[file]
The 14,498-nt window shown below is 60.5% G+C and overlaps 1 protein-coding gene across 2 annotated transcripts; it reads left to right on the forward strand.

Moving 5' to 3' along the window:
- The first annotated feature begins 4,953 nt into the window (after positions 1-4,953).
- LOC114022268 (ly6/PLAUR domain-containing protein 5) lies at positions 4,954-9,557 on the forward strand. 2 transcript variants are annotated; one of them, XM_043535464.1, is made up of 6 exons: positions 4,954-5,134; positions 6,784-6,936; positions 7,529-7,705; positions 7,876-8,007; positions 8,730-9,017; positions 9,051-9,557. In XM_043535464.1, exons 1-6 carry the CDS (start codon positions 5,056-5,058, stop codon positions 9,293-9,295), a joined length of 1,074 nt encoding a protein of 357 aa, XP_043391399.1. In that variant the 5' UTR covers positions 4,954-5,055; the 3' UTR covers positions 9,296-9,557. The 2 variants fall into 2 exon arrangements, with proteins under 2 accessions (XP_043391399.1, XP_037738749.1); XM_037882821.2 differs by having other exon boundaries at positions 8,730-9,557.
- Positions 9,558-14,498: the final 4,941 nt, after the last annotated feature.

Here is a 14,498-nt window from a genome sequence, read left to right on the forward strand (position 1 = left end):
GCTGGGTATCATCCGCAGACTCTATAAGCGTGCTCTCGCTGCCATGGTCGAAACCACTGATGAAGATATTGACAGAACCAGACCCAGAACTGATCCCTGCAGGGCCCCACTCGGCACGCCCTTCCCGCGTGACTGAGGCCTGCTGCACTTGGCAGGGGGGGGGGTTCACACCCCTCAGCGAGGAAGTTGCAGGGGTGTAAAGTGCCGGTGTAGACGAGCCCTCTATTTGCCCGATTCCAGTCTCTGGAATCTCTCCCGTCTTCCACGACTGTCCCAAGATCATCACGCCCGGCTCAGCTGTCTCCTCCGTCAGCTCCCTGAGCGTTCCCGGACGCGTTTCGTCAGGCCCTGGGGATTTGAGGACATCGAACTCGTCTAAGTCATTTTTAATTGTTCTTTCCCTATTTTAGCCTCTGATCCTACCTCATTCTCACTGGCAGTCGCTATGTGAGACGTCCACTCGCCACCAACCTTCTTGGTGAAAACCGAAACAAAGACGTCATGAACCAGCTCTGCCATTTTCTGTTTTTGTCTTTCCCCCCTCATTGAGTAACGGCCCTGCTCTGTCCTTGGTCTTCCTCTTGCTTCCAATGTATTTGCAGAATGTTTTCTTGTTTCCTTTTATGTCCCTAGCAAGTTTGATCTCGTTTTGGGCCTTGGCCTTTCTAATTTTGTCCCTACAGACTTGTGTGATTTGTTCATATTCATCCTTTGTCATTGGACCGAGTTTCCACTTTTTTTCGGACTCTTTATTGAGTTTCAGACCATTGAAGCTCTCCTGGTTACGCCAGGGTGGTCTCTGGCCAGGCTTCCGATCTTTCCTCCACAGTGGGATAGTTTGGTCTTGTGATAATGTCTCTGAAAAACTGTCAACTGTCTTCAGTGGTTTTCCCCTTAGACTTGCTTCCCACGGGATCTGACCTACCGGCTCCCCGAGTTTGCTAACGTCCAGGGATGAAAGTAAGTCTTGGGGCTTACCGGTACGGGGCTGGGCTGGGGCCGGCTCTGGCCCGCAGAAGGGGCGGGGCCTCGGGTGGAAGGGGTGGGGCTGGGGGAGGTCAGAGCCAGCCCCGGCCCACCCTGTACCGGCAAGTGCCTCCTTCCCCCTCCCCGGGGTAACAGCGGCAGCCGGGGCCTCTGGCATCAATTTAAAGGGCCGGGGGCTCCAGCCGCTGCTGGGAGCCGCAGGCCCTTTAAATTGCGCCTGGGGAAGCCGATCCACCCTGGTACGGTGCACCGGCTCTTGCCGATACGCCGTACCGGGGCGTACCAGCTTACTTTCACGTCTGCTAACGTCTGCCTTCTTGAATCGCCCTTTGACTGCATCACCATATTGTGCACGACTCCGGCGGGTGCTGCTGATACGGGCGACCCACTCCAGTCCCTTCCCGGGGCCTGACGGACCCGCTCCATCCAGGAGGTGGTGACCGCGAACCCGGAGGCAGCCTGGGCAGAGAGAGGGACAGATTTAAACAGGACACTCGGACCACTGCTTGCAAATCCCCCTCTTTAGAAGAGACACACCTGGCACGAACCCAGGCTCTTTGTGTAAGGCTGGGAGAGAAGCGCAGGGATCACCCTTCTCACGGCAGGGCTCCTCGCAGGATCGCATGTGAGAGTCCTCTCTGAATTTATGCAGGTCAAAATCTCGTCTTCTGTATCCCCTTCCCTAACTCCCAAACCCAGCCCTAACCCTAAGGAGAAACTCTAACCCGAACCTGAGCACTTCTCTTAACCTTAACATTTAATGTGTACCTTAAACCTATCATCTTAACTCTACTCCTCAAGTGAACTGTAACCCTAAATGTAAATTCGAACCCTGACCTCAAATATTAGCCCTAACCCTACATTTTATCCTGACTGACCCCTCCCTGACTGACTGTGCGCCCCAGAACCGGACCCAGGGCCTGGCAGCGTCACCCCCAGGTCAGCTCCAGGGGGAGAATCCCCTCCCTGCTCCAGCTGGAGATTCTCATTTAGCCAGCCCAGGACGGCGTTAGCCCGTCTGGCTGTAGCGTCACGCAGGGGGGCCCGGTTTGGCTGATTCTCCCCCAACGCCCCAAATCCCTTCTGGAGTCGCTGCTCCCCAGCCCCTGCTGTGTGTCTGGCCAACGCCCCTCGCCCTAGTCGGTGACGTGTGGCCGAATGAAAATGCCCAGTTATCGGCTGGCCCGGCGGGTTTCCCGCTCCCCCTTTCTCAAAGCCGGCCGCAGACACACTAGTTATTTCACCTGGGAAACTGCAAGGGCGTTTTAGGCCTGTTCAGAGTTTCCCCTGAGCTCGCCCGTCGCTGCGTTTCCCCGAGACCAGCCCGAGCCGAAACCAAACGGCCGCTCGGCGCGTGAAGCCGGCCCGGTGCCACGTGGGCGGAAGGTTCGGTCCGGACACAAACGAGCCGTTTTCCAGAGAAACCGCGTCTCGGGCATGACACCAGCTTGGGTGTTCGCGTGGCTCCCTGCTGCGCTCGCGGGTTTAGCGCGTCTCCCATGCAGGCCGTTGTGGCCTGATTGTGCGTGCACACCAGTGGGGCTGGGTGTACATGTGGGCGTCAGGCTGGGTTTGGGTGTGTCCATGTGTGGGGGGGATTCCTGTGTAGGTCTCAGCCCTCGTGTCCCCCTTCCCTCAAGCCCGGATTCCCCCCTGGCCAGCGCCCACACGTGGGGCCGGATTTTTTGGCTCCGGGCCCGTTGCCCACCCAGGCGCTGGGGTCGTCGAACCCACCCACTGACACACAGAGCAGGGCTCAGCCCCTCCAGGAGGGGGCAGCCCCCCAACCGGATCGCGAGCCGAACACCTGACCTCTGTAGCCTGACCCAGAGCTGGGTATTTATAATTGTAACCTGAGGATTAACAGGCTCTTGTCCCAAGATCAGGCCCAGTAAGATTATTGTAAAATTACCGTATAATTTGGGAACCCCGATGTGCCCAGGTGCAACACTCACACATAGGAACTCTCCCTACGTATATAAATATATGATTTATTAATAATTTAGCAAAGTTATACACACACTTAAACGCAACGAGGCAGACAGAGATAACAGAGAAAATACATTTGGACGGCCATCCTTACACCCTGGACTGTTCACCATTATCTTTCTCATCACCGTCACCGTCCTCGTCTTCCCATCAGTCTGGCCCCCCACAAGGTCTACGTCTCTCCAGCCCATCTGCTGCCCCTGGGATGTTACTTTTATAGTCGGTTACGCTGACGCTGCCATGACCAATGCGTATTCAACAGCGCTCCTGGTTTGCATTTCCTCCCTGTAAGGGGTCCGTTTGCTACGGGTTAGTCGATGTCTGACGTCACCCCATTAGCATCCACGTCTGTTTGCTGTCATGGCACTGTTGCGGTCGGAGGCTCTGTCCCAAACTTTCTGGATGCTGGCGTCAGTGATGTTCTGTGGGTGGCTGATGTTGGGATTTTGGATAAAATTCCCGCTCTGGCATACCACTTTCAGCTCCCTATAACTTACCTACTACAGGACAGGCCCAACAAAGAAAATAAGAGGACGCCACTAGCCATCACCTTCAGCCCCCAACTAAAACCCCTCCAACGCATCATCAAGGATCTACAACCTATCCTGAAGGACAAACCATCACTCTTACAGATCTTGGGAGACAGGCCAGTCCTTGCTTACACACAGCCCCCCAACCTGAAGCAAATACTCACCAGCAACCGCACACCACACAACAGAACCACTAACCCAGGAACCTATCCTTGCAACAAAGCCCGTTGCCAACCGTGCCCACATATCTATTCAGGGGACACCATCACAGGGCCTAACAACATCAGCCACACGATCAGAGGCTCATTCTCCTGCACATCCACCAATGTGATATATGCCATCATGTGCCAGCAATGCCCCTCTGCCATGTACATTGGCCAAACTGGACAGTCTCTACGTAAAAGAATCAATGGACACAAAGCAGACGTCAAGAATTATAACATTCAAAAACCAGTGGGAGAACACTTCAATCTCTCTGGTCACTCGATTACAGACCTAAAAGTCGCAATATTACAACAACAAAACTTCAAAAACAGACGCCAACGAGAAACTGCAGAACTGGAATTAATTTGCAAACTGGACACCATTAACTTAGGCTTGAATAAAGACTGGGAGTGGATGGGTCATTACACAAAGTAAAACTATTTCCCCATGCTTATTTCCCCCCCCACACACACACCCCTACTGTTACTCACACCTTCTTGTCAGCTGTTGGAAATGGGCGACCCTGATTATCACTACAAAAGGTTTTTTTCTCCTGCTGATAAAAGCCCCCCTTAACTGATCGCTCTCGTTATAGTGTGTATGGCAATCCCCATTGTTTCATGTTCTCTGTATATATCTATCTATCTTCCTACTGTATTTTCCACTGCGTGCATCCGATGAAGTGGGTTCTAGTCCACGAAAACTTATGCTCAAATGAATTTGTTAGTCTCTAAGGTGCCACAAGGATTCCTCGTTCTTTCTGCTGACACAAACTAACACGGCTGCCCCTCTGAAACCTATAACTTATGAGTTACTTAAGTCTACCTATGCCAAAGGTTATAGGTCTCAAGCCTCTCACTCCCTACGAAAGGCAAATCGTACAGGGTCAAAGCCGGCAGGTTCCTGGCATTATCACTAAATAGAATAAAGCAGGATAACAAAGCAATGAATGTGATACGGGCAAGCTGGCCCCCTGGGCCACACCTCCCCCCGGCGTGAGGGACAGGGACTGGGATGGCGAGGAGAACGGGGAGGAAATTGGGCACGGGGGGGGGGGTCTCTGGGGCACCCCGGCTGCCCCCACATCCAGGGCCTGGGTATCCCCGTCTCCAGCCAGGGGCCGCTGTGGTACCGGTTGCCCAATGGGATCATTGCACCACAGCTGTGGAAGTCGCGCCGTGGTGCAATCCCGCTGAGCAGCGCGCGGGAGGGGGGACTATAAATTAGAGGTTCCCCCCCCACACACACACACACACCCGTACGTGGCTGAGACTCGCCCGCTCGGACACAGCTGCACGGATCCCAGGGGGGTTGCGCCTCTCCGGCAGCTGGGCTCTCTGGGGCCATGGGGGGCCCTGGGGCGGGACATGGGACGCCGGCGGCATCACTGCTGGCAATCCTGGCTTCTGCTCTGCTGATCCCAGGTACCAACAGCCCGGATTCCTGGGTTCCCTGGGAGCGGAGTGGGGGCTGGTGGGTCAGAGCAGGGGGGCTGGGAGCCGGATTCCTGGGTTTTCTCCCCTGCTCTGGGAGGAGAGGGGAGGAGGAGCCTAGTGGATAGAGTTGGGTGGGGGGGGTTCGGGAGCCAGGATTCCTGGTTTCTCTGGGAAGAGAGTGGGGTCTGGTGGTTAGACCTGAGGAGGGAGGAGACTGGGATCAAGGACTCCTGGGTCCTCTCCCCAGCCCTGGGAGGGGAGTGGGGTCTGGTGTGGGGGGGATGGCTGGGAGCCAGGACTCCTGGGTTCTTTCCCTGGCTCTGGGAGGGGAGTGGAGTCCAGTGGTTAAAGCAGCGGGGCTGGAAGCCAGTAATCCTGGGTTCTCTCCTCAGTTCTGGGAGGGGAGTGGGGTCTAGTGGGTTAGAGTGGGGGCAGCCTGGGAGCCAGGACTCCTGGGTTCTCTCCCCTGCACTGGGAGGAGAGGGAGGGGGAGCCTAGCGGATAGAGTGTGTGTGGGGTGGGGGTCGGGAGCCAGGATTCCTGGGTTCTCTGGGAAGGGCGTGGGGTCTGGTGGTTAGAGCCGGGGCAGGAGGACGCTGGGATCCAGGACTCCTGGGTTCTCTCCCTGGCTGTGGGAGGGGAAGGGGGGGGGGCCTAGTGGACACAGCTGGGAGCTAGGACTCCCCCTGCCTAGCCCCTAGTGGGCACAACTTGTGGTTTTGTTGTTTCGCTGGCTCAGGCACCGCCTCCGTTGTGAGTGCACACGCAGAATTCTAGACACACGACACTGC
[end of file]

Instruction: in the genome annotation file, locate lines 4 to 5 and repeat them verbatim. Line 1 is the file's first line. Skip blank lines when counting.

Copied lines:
- LOC114022268 (ly6/PLAUR domain-containing protein 5) lies at positions 4,954-9,557 on the forward strand. 2 transcript variants are annotated; one of them, XM_043535464.1, is made up of 6 exons: positions 4,954-5,134; positions 6,784-6,936; positions 7,529-7,705; positions 7,876-8,007; positions 8,730-9,017; positions 9,051-9,557. In XM_043535464.1, exons 1-6 carry the CDS (start codon positions 5,056-5,058, stop codon positions 9,293-9,295), a joined length of 1,074 nt encoding a protein of 357 aa, XP_043391399.1. In that variant the 5' UTR covers positions 4,954-5,055; the 3' UTR covers positions 9,296-9,557. The 2 variants fall into 2 exon arrangements, with proteins under 2 accessions (XP_043391399.1, XP_037738749.1); XM_037882821.2 differs by having other exon boundaries at positions 8,730-9,557.
- Positions 9,558-14,498: the final 4,941 nt, after the last annotated feature.